Climate Summary for June 2012

Dry in the northeast North Island, and also south Canterbury.

Dry in the northeast North Island, and also south Canterbury.


An unusually dry June in the north and east of the North Island, as well as South Canterbury. In contrast, extremely wet over the northern half of the South Island.  Elsewhere, near normal rainfall was generally observed.


Unusually cool in eastern and alpine areas of the South Island. Rather cool in Wellington and the Wairarapa, Central Plateau, Waikato, and parts of the Bay of Plenty.  Generally near average temperatures elsewhere.


An extremely sunny June for the southern South Island. Rather sunny across much of the North Island, too.

Soil moisture

Below normal soil moisture levels in south Canterbury for the time of year; near normal elsewhere.

Lower pressures than usual affected the area to the southeast of New Zealand during June 2012, resulting in more southwest winds than normal over the country. The month was notable due to several rapidly deepening, intense weather systems in the New Zealand region. In particular, a rapidly deepening low over the Tasman Sea on 5 and 6 June produced heavy precipitation in Tasman and Buller, and snow to sea level in Canterbury, whilst intense lows on 18 and 25/26 June resulted in severe winds across the South Island (and heavy rainfall in some areas). 

It was an unusually dry June in the north and east of the North Island, as well as in South Canterbury. Rainfall totals in Northland, Coromandel, Bay of Plenty, Gisborne, Hawkes Bay, and South Canterbury were less than half of June normal, and it was the driest June on record for Whangarei, Rotorua and Whakatane. Below normal totals (between 50 and 79 percent of June normal) were also observed in Auckland, Waikato, Taranaki, Central Plateau and the Wairarapa.

In contrast, it was an extremely wet June over the northern half of the South Island, with totals exceeding 120 percent of normal. Notably, in Christchurch and Nelson, totals were in the order of twice the June normal (i.e. 200 percent of normal). Near normal June rainfall totals were generally observed elsewhere.

June 2012 was notable for an extremely cold event on 6 June, in which afternoon (maximum) temperatures in Canterbury, Blenheim, around Arthurs Pass, and on the West Coast set new low records for the month, and in some cases, broke all-time (any month) records, too. Maximum temperatures on 6 June in Canterbury struggled to reach even 1 degree, with heavy snow falling throughout the daylight hours. In between southerly outbreaks, winter-time ridges of high pressure brought clear skies, and light winds, to the country on 13, 16, 17, and 30 June, producing extremely cold mornings and/or severe frosts for many regions.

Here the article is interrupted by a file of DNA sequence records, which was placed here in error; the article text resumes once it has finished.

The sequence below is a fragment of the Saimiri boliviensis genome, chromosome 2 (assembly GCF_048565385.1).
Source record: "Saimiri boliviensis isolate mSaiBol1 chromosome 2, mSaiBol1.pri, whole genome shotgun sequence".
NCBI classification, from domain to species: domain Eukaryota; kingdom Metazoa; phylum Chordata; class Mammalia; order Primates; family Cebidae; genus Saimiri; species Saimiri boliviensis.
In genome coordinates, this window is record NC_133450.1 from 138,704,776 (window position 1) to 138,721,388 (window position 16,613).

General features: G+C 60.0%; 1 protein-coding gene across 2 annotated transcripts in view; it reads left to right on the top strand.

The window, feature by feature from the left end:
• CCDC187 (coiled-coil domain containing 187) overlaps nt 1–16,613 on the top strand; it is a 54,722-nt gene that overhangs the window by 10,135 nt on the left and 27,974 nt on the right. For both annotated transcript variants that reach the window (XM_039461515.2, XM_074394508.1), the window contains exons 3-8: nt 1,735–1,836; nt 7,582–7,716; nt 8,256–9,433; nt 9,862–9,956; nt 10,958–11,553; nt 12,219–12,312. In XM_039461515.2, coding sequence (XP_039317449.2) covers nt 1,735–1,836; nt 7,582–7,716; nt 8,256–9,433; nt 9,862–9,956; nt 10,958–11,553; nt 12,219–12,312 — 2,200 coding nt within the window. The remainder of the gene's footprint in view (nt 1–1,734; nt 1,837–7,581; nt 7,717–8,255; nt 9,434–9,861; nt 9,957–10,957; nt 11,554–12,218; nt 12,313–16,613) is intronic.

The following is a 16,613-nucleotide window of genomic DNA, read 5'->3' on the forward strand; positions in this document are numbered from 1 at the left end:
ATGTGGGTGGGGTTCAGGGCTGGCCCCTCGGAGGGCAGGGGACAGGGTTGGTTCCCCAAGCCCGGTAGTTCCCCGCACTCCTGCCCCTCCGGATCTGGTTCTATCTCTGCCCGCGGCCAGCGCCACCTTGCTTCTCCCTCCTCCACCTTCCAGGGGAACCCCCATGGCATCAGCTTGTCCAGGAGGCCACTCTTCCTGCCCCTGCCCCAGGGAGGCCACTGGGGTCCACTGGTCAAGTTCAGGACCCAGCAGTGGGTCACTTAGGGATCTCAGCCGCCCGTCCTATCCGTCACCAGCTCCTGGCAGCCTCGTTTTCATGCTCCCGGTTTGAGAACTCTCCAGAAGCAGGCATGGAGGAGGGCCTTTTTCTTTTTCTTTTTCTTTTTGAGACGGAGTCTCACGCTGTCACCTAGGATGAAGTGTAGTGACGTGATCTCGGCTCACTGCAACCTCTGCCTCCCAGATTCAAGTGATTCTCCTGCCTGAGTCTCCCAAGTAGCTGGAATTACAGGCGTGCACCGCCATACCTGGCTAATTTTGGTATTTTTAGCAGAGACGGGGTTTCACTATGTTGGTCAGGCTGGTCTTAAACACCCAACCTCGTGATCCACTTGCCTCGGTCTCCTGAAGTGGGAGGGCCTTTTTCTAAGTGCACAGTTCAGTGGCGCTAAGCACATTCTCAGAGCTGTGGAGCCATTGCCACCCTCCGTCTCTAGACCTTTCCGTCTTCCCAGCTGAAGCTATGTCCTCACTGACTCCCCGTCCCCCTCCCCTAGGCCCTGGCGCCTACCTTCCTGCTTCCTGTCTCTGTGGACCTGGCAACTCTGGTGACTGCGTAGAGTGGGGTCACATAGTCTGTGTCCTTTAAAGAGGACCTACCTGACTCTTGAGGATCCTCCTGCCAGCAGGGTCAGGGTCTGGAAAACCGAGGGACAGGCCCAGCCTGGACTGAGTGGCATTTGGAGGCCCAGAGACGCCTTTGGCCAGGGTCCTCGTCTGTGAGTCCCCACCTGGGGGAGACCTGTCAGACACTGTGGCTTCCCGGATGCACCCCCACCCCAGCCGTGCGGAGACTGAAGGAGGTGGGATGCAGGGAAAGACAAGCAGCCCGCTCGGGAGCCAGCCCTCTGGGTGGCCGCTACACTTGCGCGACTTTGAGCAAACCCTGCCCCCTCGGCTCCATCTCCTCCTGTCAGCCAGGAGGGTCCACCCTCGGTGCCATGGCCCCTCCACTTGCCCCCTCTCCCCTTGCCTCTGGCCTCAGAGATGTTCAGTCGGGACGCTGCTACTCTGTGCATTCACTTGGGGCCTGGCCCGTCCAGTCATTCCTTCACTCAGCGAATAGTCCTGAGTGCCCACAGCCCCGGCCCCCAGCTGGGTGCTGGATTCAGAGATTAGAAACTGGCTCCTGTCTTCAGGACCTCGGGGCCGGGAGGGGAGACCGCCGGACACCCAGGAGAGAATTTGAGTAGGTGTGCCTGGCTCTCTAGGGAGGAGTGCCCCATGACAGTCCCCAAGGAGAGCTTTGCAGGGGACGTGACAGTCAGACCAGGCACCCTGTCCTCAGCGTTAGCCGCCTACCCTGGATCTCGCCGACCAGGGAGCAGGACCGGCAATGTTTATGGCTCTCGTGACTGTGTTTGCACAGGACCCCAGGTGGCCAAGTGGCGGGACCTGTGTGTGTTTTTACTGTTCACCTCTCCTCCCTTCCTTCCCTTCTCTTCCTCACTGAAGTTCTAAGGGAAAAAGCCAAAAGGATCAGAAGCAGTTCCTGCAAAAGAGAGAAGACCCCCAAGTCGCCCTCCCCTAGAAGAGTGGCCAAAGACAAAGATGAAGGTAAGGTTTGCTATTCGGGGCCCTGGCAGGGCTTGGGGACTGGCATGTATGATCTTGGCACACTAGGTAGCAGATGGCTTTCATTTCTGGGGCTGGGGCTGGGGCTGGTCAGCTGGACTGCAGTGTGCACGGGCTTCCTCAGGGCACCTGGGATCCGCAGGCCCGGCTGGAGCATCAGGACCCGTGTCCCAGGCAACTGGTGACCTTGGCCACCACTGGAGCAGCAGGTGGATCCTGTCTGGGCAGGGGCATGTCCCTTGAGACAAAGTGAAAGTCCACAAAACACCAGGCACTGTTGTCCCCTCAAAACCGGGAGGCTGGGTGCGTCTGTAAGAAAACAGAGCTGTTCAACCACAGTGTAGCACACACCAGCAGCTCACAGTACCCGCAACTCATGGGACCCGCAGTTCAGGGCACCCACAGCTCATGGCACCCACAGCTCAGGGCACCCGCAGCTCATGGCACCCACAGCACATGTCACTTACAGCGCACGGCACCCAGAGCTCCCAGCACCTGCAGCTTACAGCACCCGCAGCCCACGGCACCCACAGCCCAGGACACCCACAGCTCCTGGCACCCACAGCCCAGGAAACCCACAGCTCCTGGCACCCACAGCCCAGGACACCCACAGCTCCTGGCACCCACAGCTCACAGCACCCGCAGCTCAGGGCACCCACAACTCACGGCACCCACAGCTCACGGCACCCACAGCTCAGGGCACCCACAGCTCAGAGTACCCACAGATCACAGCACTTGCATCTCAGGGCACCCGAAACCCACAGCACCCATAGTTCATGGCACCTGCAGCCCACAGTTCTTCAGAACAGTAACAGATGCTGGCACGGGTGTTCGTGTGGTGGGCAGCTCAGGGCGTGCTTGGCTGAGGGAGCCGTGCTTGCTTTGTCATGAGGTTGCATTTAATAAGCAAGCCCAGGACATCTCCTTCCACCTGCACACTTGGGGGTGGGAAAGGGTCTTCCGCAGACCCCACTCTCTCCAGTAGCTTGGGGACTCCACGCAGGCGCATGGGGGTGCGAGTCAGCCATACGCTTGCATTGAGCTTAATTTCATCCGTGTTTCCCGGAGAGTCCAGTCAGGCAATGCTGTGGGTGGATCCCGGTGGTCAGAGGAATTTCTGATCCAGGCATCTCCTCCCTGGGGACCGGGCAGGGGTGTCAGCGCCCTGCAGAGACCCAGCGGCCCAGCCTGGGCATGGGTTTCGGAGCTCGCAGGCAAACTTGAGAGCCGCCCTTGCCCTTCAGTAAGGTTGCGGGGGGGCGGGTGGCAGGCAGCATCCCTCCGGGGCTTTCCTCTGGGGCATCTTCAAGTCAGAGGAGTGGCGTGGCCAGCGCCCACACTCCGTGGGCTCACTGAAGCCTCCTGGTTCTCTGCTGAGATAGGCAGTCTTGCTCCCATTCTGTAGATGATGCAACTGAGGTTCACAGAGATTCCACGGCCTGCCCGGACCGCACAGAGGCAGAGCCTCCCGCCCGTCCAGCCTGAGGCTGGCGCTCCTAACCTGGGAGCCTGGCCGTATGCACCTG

For the month as a whole, it was unusually cool in eastern and alpine areas of the South Island. In contrast, near average June temperatures were observed along the Fiordland and Westland coastline, in Central Otago, and for coastal Nelson. Elsewhere in the South Island, as well as Wellington, Wairarapa, Central Plateau and the Waikato, as well as parts of the Bay of Plenty, below average temperatures were observed (between 0.5°C and 1.2°C below June average). For the remainder of the North Island, temperatures were generally near average. The nation-wide average temperature in June 2012 was 7.8°C (0.6°C below the 1971–2000 June average), using NIWA’s seven-station temperature series which begins in 1909.

It was an extremely sunny June for the southern South Island, with sunshine totals exceeding 125 percent of June normal. It was the sunniest June on record for Queenstown and Cromwell. Above normal sunshine totals were observed in most other North Island regions, too, except for Wellington and the Wairarapa, where near normal June sunshine was experienced. Sunshine totals were also close to normal across the northern half of the South Island.

Further Highlights:

  • The highest temperature was 22.0°C, observed at Wairoa on 6 June.
  • The lowest temperature was -11.8°C, at Darfield on 7 June.
  • The highest 1-day rainfall experienced was 151 mm at Greymouth on 5 June.
  • The highest gust recorded was 161 km/hr at Taiaroa Head on 28 June.
  • Of the six main centres in June 2012, Auckland was the warmest, Auckland and Hamilton jointly the sunniest, Christchurch the coolest, Tauranga the driest, and Wellington the wettest and cloudiest.

Full report

Full details of the June 2012 climate summary (PDF 637 KB)

Climate statistics table

Climate statistics for June 2012 (PDF 79 KB)

For further information, please contact:

Ms Georgina Griffiths – Climate Scientist– NIWA National Climate Centre, Auckland,

Tel 09 375 4506 Mobile 0272 936545 

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